Well folks, it seems that Mr. Saunders' day long grilling and attempted impeachment of former Sgt. Arneson has come back to haunt him. After introducing documents of a bankruptcy filing that Mr. Saunders claimed was signed and filed by Mr. Arneson and that Mr. Arneson strenuously and repeatedly denied filing, the government today brought back a witness, Phyllis Miller, who was alleged aware of Mr. Arneson's bankruptcy filing. After she finished testifying to trying to arrange a refinance of Mr. Arneson's home and to being aware of his bankruptcy filing, Mr. Arneson's attorney, Chad Hummel, introduced evidence that Ms. Miller had fraudulently filed a bankruptcy filing on Mr. Arneson's behalf. The judge called an immediate sidebar and then returned to the bench and advised Ms. Miller that she needed to either speak with a court appointed federal defender before continuing with her testimony or hire an attorney. After Ms. Miller was sent out of the court room to wait for a court appointed attorney, Mr. Hummel noted that Ms. Miller and her husband had attempted to defraud Mr. Arneson of his property and that this so-called bankruptcy was clearly their work and was filed without Mr. Arneson's knowledge--as he'd testified under oath. Mr. Hummel noted that Mr. Saunders created this problem himself by so vehemently pursuing this issue and now, he's left with the consequences. Mr.Hummel said that serious damage was done by the government to his client's credibility on this issue and he needed to ask this witness questions to repair it. The judge replied that "I don't disagree, I just need to make sure that this witness is advised of her fifth amendment rights before continuing."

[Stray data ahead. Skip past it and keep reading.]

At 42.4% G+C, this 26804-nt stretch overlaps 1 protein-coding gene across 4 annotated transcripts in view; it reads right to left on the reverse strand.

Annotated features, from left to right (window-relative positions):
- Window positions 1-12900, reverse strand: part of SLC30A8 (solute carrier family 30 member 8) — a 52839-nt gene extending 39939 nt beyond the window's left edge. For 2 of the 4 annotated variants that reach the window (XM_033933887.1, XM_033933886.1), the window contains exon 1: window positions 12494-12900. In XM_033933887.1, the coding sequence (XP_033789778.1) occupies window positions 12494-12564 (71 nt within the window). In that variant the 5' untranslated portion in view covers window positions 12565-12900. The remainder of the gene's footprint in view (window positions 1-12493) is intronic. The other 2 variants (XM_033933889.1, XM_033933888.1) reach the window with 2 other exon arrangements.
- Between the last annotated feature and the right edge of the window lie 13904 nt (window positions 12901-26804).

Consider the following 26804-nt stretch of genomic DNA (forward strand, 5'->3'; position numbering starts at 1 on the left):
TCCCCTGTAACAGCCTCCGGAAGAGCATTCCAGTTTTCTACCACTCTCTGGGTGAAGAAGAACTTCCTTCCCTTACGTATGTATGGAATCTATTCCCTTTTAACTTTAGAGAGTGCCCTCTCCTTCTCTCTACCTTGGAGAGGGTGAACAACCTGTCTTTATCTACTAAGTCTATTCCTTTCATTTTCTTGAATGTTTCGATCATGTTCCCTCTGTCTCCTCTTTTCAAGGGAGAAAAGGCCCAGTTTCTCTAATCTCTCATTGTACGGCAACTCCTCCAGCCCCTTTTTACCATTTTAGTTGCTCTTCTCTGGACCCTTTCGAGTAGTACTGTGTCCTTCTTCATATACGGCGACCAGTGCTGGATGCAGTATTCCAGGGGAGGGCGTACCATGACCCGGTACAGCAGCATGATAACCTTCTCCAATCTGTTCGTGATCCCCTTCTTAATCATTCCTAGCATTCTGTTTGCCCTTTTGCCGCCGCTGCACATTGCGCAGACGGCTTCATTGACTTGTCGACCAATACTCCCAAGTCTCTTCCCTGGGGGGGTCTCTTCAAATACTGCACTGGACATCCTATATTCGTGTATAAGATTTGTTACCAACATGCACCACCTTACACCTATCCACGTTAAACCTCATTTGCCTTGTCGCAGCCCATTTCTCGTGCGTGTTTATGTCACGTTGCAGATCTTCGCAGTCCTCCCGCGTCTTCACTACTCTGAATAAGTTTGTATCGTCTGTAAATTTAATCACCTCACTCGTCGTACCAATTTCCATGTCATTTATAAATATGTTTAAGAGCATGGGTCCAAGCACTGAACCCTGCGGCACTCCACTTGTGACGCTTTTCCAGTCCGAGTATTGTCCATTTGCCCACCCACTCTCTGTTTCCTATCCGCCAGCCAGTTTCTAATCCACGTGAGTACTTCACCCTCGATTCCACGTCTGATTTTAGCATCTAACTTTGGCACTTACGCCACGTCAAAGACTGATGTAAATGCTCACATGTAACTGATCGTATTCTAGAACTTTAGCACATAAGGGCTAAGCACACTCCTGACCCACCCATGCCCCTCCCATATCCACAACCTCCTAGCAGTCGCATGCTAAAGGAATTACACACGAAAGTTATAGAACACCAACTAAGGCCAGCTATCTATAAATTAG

Right now, we're looking at a possible mistrial and waiting for the witness to speak with her attorney. The judge has ordered her not to leave this floor or to speak with the government attorneys or F.B.I. agents. Yes folks, it's a bombshell and it comes just as the government was ready to call some of its last rebuttal witnesses..... STAY TUNED.
UPDATE -- Part 2:
It's a crazy day here at the Pellicano trial. Just yesterday, we were heading for closing arguments to begin on Monday. But today, following testimony by a prosecution witness called to further impeach Sgt. Mark Arneson's credibility, the jury had been sent home early for the day and told not to return until Monday. After the jury left the room, Mr. Hummel addressed the judge regarding the current possibility of a mistrial. The judge told the lawyers that she hoped they didn't have any plans for the weekend because they would have to file briefs with her regarding the testimony of a Phyllis Miller, a witness called by the government to further impeach Officer Arneson. After her testimony on direct examination by Mr. Saunders, Ms. Miller was asked on cross examination by Mr. Hummel about whether it was her husband's handwriting on the bankruptcy petition allegedly filed by Mr. Arneson. Within just minutes, it became clear that Ms. Miller had admitted to being involved in some manner in preparing a fraudulent bankruptcy application on Mr. Arneson's behalf. The judge called in a court appointed attorney for Ms. Miller who quickly advised her to not testify any further.